RAMBLIN' RECKLESS HOBO: litquake's woody guthrie tribute

RAMBLIN’ RECKLESS HOBO: litquake’s woody guthrie tribute

Sunday, October 7th 2012

We arrived at Z Space a minute late (having been at the Lenore Kandel event) and were told to take any of the reserved seats in the front row. We were just 20 feet from a low stage which went way back into the darkness. Performers would emerge from the shadows, walking to the mic at the front of the stage, like something rising out of the depths of an 8-ball.

Woody Guthrie was born in 1912 and hard luck was his middle name – as much historically and genetically as anything to do with economics. He wasn’t dirt poor, but he came of age around the time the Great Depression hit, and he was in Oklahoma. He turned into the “Dust Bowl Troubadour” and migrated to California with a lot of other refugees.

(Note: his father was in the Ku Klux Klan and may have attended a lynching in the early 1900’s. To give you an idea of what it was like back then (especially in the South), postcards of lynchings were “as common as postcards of Niagara Falls.” The Post Office didn’t allow mailing them after 1908, but door-to-door sales were popular.)

By the 1940’s Woody had played with Lead Belly, had a Jewish wife, and was living in Brooklyn where he wrote many of his songs. He was a socialist with “This machine kills fascists” written on his guitar. He had lived through the Depression and World War II, but was showing symptoms of a degenerative nerve disease. He spent the last 11 years of his life in a hospital, dying in 1967 (at the age of 55). Several of his kids died prematurely from the same disease, or from fire and car wrecks.

But he wrote hundreds of songs, many of them protest songs, and there are thousands of lyrics he never got around to putting to music. He got the tune for “This Land is Your Land” from an old gospel song. Dylan did the same thing with some of his songs, including “Blowin’ in the Wind.”

You know you’re in for a relaxing evening when the MC is Country Joe. I wish he would have done a few songs. The last performer was Steve Earle in a tour de force appearance – walking out of the gloomy dark of that deep stage, already strumming his guitar with a harmonica fastened around his neck. He was finger-picking his guitar while he talked about the election, and then went into “Christmas in Washington” with its refrain of “… come back Woody Guthrie…” He also sang “Deportee.”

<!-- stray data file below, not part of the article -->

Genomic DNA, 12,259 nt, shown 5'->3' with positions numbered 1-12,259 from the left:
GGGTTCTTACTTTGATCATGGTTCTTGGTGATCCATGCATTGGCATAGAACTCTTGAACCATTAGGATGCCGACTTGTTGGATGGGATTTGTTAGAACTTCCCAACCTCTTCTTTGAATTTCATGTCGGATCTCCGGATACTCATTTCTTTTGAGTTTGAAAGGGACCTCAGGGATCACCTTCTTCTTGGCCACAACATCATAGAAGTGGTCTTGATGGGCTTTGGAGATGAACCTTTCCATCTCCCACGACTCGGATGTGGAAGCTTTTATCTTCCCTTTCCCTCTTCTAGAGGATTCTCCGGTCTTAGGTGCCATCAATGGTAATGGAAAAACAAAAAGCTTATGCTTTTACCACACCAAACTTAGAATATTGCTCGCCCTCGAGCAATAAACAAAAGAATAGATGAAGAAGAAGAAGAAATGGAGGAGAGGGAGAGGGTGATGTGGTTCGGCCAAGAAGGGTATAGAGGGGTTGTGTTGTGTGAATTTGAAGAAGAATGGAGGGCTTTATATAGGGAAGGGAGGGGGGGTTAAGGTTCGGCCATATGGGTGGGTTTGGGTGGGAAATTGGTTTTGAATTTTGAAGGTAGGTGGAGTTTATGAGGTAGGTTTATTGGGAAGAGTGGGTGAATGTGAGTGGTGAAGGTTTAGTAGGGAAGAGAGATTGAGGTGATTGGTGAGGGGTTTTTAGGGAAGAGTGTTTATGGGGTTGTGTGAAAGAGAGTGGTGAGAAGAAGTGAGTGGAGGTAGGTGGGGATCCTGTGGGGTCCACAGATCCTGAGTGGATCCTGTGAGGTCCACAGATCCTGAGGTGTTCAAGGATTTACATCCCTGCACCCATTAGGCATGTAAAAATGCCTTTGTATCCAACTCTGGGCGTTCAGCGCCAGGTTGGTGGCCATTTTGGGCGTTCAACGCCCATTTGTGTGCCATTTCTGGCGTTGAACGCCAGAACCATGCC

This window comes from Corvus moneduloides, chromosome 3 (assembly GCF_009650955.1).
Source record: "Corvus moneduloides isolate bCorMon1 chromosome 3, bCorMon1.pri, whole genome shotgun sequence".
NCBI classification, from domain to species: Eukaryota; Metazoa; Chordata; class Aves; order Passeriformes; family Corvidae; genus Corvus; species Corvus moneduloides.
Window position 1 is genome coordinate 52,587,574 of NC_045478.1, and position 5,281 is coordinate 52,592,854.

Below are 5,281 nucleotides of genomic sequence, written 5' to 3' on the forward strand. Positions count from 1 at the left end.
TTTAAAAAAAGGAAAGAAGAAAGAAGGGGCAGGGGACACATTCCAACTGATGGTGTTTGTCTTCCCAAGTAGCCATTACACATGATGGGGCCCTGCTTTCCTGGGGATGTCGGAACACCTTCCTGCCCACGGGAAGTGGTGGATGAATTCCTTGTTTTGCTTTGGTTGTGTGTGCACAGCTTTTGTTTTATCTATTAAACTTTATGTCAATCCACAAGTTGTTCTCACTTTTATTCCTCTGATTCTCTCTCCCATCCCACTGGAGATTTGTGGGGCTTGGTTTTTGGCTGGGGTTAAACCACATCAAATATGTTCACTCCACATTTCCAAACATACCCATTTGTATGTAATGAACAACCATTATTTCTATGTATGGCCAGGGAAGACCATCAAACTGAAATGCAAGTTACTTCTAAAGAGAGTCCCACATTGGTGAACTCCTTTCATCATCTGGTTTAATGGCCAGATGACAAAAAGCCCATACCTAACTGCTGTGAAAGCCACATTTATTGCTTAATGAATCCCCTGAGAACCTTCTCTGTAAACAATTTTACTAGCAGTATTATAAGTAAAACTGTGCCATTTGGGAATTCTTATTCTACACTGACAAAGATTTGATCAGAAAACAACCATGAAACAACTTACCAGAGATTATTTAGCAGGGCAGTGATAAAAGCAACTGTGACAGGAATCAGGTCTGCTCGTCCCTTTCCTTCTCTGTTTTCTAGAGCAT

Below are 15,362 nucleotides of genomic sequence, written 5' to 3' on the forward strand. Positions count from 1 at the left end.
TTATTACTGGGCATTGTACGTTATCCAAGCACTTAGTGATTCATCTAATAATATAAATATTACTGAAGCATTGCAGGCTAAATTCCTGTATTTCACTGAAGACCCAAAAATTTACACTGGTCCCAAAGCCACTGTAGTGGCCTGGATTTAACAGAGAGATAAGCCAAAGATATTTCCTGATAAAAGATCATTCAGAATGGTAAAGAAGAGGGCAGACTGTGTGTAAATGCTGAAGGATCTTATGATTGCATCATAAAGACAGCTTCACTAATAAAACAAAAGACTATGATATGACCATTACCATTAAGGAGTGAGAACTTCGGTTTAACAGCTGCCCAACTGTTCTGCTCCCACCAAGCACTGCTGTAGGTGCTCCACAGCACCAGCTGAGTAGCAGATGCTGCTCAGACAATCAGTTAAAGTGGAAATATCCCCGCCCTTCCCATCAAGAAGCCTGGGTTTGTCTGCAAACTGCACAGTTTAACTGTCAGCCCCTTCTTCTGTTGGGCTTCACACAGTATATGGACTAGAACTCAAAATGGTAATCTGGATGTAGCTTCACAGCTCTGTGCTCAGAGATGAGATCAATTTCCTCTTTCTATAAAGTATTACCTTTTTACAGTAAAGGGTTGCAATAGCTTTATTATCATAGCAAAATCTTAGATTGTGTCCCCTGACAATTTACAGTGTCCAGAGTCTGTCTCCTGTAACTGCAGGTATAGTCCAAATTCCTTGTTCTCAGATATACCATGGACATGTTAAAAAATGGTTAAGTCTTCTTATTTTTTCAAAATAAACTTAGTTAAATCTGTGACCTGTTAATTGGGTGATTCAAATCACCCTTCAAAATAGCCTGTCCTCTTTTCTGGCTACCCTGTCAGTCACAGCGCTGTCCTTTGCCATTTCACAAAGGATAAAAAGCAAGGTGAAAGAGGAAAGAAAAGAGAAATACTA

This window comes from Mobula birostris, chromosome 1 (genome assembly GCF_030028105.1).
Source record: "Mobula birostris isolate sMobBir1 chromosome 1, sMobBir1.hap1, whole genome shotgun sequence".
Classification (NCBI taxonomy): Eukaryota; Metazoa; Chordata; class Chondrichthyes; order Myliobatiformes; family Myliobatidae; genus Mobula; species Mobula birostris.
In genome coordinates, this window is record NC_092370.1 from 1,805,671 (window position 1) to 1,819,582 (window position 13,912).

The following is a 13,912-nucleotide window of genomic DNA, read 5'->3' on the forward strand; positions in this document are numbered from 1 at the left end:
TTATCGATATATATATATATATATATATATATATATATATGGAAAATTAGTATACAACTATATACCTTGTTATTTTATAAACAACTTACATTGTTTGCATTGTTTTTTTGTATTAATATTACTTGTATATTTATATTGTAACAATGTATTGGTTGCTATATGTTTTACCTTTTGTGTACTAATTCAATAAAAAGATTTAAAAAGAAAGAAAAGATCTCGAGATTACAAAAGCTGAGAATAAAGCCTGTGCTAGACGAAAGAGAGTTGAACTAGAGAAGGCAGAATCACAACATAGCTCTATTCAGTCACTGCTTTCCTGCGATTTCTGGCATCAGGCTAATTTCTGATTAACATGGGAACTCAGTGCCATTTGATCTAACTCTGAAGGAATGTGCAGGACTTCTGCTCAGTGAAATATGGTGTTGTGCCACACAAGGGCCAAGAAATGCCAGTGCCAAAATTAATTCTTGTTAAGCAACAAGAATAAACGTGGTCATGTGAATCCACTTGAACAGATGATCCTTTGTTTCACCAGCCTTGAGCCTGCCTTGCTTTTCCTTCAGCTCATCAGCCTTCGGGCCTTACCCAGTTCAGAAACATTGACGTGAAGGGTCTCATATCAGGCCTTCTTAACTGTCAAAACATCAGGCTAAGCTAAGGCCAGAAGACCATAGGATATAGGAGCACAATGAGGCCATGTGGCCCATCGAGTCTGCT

Courtesy of Charles Kruger, you can now watch Earle’s performance:

The other performers included:

  • An all-woman trio with lovely harmonies led by Jill Olson. I used to see her at the Paradise Lounge when it had one small stage, maybe 1990. She was on stand-up bass and was known as “The Wholesome Jill Olson.” I still think she’s wholesome.
  • Jay Farrar from Son Volt. He has been putting some of Woody Guthrie’s lyrics to music, and he performed at the blue grass festival in town (as did Steve Earle).
  • Eddy Joe Cotton – one of the founders of the Yard Dogs Road Band, who I’ve seen several times over the years. There are very few bands I’ve seen more than once (the Ramones, the Reverend Horton Heat, and Fox and Woman come to mind). He read from his hobo book, while admitting (with his shoulders slumping) that Woody wasn’t so hot about riding the rails. It wasn’t romantic back then when one was forced to do it because of hard times.
  • Alan Kaufman read something about Woody Guthrie’s life, and then a poem about being closely connected to the Holocaust through his mother.
  • Other participants (either reading or singing): Francisco X. Alarcon, Chris Carlsson (co-founder of Critical Mass), Ed Cray, and Bryan McPherson – who ended his last song by practically screaming the word “free,” like it’s a condition we shouldn’t take for granted.

In closing, here are two verses from “This Land is Your Land” which are not heard very often:

As I went walking, I saw a sign there,
And on the sign there, It said “no trespassing.”
But on the other side, it didn’t say nothing!
That side was made for you and me.

In the squares of the city, In the shadow of a steeple;
By the relief office, I’d seen my people.
As they stood there hungry, I stood there asking,
Is this land made for you and me?


Steven Gray has been living in San Francisco since 1849 and has rent control. Self control is another matter. He reads his work on a regular basis in venues throughout San Francisco. Sometimes he accompanies other poets on guitar. He is co-editor of Out of Our, a poetry and art magazine, and has two books of poetry: Jet Shock and Culture Lag (2012), and Shadow on the Rocks (2011).